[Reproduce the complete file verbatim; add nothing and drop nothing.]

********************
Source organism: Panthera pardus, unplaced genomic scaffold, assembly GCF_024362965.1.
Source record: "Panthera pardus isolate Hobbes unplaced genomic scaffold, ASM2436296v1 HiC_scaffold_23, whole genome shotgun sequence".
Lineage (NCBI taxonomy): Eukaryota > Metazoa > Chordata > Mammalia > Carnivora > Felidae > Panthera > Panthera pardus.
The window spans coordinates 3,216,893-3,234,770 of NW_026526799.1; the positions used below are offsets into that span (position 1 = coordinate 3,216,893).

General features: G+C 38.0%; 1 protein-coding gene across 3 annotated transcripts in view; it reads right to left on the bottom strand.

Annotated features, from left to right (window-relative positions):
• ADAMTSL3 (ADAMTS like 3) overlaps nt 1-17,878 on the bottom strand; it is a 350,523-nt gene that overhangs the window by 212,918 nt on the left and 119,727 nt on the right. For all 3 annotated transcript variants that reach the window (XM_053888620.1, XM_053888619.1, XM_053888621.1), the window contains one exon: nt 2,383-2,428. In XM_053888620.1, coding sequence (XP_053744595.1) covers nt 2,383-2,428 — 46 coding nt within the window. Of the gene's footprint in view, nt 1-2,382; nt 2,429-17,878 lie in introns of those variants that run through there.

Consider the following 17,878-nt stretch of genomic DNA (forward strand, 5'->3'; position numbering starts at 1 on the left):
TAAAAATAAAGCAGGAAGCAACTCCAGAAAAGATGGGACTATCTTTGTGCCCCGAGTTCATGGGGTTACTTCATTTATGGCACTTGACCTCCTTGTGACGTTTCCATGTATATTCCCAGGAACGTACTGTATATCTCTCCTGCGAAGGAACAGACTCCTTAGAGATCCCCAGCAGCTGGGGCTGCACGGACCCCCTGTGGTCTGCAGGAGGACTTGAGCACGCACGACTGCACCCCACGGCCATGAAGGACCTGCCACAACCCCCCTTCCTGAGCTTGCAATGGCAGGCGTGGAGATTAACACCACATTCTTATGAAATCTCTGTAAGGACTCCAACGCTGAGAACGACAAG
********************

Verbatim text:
Source organism: Panthera pardus, unplaced genomic scaffold, assembly GCF_024362965.1.
Source record: "Panthera pardus isolate Hobbes unplaced genomic scaffold, ASM2436296v1 HiC_scaffold_23, whole genome shotgun sequence".
Lineage (NCBI taxonomy): Eukaryota > Metazoa > Chordata > Mammalia > Carnivora > Felidae > Panthera > Panthera pardus.
The window spans coordinates 3,216,893-3,234,770 of NW_026526799.1; the positions used below are offsets into that span (position 1 = coordinate 3,216,893).

General features: G+C 38.0%; 1 protein-coding gene across 3 annotated transcripts in view; it reads right to left on the bottom strand.

Annotated features, from left to right (window-relative positions):
• ADAMTSL3 (ADAMTS like 3) overlaps nt 1-17,878 on the bottom strand; it is a 350,523-nt gene that overhangs the window by 212,918 nt on the left and 119,727 nt on the right. For all 3 annotated transcript variants that reach the window (XM_053888620.1, XM_053888619.1, XM_053888621.1), the window contains one exon: nt 2,383-2,428. In XM_053888620.1, coding sequence (XP_053744595.1) covers nt 2,383-2,428 — 46 coding nt within the window. Of the gene's footprint in view, nt 1-2,382; nt 2,429-17,878 lie in introns of those variants that run through there.

Consider the following 17,878-nt stretch of genomic DNA (forward strand, 5'->3'; position numbering starts at 1 on the left):
TAAAAATAAAGCAGGAAGCAACTCCAGAAAAGATGGGACTATCTTTGTGCCCCGAGTTCATGGGGTTACTTCATTTATGGCACTTGACCTCCTTGTGACGTTTCCATGTATATTCCCAGGAACGTACTGTATATCTCTCCTGCGAAGGAACAGACTCCTTAGAGATCCCCAGCAGCTGGGGCTGCACGGACCCCCTGTGGTCTGCAGGAGGACTTGAGCACGCACGACTGCACCCCACGGCCATGAAGGACCTGCCACAACCCCCCTTCCTGAGCTTGCAATGGCAGGCGTGGAGATTAACACCACATTCTTATGAAATCTCTGTAAGGACTCCAACGCTGAGAACGACAAG